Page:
Every woman

will go through the menopause, but each experience of it is different

MENOPAUSE

What is the menopause?

WHAT IS THE MENOPAUSE? 

The menopause is when a woman stops having periods and is no longer able to get pregnant naturally. The menopause is a natural part of ageing that generally occurs between 45 and 55 years of age, as a woman's oestrogen levels decline. A number of studies have looked at whether women living with HIV experience menopause earlier than those not living with HIV. The results are conflicting, as some studies reported that women living with HIV did experience menopause earlier, whilst other studies reported no differences. This suggests that more research is needed in this area.

What are the symptoms of menopause?

WHAT ARE THE SYMPTOMS OF MENOPAUSE?

Menopause has different symptoms in different women, these include:

  • Changes in periods
  • Hot flushes
  • Night sweats
  • Low mood
  • Irritability
  • Reduced sex drive
  • Vaginal dryness
  • Trouble sleeping
  • Feeling tired

Symptoms can begin months or even years before your periods stop and last around four years after your last period, although some women experience them for much longer. 

Does the menopause differ for women living with HIV?

DOES THE MENOPAUSE DIFFER FOR WOMEN LIVING WITH HIV? 

There isn’t much research available in this area and the studies that are available are conflicting. Some studies show that women living with HIV experience menopause earlier, with more symptoms than other women, whilst other studies do not. Some studies also suggest that women living with HIV may face challenges in recognising and managing menopause symptoms, not knowing if symptoms are related to HIV or the menopause.

It has also been found that the risk of developing osteoporosis (thinning bones) is increased for people living with HIV and in women after the menopause. If you have any concerns, speak to your healthcare team.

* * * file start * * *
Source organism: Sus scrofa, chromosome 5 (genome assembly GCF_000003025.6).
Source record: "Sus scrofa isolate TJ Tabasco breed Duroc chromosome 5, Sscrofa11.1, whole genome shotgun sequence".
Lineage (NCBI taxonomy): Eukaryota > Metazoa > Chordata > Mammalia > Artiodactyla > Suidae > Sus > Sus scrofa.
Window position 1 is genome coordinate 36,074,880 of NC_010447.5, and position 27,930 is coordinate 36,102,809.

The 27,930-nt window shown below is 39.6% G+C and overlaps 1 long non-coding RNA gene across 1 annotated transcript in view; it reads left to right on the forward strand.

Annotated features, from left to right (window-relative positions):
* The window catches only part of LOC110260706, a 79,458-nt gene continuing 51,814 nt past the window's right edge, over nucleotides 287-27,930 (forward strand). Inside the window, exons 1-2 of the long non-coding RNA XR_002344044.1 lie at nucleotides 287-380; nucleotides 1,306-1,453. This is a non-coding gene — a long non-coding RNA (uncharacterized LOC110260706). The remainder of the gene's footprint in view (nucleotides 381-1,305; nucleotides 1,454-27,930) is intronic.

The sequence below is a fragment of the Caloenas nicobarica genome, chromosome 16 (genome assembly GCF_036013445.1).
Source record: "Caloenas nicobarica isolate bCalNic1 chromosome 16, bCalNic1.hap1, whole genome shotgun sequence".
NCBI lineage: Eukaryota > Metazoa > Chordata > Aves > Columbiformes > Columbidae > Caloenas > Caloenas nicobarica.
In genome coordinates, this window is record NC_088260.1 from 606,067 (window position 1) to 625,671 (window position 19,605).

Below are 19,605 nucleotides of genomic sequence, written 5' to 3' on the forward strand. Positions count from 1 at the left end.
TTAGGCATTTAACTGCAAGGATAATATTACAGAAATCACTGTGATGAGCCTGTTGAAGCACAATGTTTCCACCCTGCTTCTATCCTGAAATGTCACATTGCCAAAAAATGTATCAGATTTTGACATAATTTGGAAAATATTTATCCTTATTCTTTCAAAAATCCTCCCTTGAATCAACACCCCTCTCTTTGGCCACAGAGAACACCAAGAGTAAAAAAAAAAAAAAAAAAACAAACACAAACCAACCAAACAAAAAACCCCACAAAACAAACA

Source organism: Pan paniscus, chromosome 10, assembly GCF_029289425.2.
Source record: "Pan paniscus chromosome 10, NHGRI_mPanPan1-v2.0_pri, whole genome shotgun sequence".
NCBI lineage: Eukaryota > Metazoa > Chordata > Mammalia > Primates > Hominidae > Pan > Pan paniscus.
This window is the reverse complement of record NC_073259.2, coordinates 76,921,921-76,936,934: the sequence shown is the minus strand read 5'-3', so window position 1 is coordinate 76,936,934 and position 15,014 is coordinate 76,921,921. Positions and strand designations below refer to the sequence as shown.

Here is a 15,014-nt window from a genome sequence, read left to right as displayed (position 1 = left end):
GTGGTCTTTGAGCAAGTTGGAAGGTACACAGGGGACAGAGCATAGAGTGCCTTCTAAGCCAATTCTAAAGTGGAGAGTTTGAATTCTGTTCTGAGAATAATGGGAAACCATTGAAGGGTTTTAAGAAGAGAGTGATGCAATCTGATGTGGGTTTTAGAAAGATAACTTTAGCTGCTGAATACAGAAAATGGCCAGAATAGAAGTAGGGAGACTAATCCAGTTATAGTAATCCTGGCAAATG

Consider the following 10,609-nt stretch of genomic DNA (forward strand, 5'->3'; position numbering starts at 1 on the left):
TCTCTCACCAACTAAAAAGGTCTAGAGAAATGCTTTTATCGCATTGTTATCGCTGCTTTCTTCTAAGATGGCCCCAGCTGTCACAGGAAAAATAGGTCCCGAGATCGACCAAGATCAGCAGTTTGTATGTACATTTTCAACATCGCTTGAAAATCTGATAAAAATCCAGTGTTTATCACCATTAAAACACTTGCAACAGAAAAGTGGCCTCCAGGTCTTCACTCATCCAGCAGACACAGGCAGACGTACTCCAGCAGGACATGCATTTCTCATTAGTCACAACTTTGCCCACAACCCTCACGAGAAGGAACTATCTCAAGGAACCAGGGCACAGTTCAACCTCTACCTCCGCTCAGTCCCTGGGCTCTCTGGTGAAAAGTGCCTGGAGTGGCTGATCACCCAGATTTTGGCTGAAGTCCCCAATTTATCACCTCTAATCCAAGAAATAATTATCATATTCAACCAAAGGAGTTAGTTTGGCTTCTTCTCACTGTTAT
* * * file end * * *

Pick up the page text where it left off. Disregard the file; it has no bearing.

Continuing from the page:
How is the menopause managed?

HOW IS THE MENOPAUSE MANAGED?

Treatments to lessen symptoms during the menopausal transition are the same for women with HIV as for other women. Talk to your healthcare team if you have any questions on menopausal treatment.

Life style changes to help manage symptoms

  • Eating a healthy, balanced diet and exercising regularly can improve some menopausal symptoms
  • Natural supplements and herbal treatments may also help, but these may interact with your HIV medication so do discuss them with your healthcare team first

Hormone replacement therapy (HRT) and other treatment

If you have severe menopausal symptoms that interfere with your day-to-day life, your healthcare team may suggest treatments including:

  • Hormone replacement therapy – tablets, skin patches, gels and implants that relieve menopausal symptoms by replacing oestrogen
  • Vaginal oestrogen creams, lubricants or moisturisers for vaginal dryness
  • Cognitive behavioural therapy (CBT) – a type of talking therapy that can help with low mood and anxiety

If your menopausal symptoms are troubling you, have a chat about the risks and benefits of HRT with your healthcare team to help you decide if it is right for you.

Osteoporosis after the menopause

OSTEOPOROSIS AFTER THE MENOPAUSE

Your bones get weaker as you age and this happens to everybody, but the change is usually faster in women after the menopause. Because oestrogen is important for healthy bone growth, hormone replacement therapy (HRT) can help to protect your bones from osteoporosis whilst you’re on treatment. Visit the bone health page for more information.

4

Tips

QUESTIONS TO ASK YOUR DOCTOR

  1. What do I need to know about menopause as a woman living with HIV?
  2. What can I do to relieve menopausal symptoms?
  3. How will the menopause affect my bones?
  4. What are the risks and benefits of HRT?